Problems & Puzzles: Puzzles
Puzzle 103. N=a4+b4
is the least number that is the sum of two biquadrates in two different
594+1584 = 1334 + 1344
635318657 is not prime.
Question 1. Find the least and
two more examples where N,
a & c
(if they exist... now I doubt about their existence)
we want that all the four a, b, c & d numbers are primes (of course
that in this case N is even), this is the
2. Find 3 more examples of these.
Question 3. Any shortcut to find them (1 & 2)?
Question 4. A fresh interpretation of the title of the background song by Robin Frost?Refs. pp. 275 & 290-291, "Recreations in The Theory of Numbers", A. H. Beiler, (except for the 4th question)
Chris Nash wrote "N cannot be prime. Because a prime of the form 4x+1 can only be expressed as a sum of two squares in exactly one way. (and fourth powers are of course examples of squares)"
Jean-Charles Meyrignac points out (14/08/2000) that "D.J. Bernstein already explored equations a^4+b^4 = c^4+d^4. You can find the 516 first solutions at http://cr.yp.to/sortedsums/two4.1000000 (detected broken 1/9/01)
In his page Bernstein says also that "218 of the solutions were found previously by Lander, Parkin, Selfridge, and Zajta".
With the help of a little code in Ubasic I (C.R.) analyzed the 516 solutions as DATA statements and found only other prime solution:
620474 + 403514 = 596934 + 467474 = 17472238301875630082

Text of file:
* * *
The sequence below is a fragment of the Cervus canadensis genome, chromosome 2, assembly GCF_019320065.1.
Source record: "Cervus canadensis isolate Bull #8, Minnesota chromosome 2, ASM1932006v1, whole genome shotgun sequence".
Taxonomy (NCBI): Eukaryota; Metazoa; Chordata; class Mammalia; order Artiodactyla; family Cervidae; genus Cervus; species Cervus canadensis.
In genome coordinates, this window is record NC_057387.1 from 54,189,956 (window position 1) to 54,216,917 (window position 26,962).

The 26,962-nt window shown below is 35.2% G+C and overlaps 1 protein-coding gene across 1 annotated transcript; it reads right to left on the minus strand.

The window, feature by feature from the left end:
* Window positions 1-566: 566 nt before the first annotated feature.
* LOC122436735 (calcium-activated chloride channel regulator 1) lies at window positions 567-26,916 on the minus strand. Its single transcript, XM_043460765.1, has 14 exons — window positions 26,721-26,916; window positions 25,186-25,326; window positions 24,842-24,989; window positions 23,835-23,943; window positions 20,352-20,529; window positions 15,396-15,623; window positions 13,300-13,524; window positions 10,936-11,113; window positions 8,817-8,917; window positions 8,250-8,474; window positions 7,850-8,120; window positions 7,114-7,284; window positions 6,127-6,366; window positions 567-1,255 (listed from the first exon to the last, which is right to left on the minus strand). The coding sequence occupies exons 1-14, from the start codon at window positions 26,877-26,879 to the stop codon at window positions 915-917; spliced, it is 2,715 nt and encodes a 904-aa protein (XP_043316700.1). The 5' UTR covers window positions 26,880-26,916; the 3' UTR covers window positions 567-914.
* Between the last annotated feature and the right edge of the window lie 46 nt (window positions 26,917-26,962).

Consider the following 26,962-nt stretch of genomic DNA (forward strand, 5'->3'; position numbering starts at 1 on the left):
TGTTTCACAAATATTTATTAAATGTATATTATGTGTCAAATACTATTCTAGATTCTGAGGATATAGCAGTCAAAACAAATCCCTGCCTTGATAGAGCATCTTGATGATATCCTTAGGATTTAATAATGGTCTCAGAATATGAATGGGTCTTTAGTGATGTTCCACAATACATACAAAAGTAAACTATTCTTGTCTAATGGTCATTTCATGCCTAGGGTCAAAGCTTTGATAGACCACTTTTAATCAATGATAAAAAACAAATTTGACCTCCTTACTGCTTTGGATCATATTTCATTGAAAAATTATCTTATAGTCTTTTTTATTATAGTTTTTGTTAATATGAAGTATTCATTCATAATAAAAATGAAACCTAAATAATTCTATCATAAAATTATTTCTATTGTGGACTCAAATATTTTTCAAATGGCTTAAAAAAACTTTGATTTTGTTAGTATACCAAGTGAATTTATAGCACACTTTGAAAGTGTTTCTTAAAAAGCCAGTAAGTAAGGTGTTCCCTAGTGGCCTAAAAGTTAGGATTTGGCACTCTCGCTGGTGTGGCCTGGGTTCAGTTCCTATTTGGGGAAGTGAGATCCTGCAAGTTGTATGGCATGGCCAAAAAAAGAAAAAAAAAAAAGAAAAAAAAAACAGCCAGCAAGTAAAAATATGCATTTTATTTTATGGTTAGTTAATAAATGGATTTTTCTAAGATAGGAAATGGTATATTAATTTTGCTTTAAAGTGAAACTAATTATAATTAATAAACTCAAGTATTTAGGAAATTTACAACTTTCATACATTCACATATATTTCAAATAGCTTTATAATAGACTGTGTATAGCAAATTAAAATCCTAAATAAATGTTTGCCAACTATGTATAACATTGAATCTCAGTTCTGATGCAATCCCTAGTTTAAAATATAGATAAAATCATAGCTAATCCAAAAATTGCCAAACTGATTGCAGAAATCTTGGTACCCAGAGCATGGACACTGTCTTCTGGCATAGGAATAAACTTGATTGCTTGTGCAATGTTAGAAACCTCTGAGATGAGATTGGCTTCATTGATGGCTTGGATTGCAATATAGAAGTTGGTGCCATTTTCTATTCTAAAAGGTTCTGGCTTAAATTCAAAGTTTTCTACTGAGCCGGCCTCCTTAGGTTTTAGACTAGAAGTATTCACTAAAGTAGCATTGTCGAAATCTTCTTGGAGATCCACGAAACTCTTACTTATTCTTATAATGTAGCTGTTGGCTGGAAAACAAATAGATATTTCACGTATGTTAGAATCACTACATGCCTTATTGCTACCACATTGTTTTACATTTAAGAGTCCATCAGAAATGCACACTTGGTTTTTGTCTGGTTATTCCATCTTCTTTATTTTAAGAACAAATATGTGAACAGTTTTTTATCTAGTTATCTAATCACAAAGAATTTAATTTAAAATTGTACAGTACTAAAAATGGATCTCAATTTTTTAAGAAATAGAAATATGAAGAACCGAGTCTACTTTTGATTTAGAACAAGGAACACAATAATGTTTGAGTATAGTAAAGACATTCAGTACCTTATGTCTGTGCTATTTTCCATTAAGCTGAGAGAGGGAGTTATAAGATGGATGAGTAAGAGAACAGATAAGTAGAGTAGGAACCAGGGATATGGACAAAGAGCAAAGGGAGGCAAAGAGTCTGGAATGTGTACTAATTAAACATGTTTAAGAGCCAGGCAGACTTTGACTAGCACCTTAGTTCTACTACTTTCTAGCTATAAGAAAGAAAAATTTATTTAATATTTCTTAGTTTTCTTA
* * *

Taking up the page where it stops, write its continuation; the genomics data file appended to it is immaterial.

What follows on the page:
Stuart Gascoigne wrote (2/6/04):
The following numbers are all prime....
157662524204984267584824067340911^4 + 175518862296574361970383530947991^4 = 174460113691778517117959086988941^4 + 159090599632575616653359441298211^4
I took this identity
which was originally published as "Some new results on equal sums of like powers", Simcha Brudno Mathematics of computation volume 25 1969 pp. 877-880. I found it on Jean-Charles Meyrignac's sitehttp://euler.free.fr/identities.htm.
I then tried all values of a<b<1000 and tested the values produced to see if they were prime. I did this as a spreadsheet using Joe Crump's ZZMath Excel addinhttp://www.spacefire.com/numbertheory/default.asp?SubPage=ZMath.htm.
This gave me some values which are 'probable primes'. I then used Primo by Marcel Martinhttp://www.ellipsa.net/ to check they were prime.
The entire computation took maybe one hour and gave me 4 results. In the tradition of these things, I conjecture that there are an infinite number of prime solutions.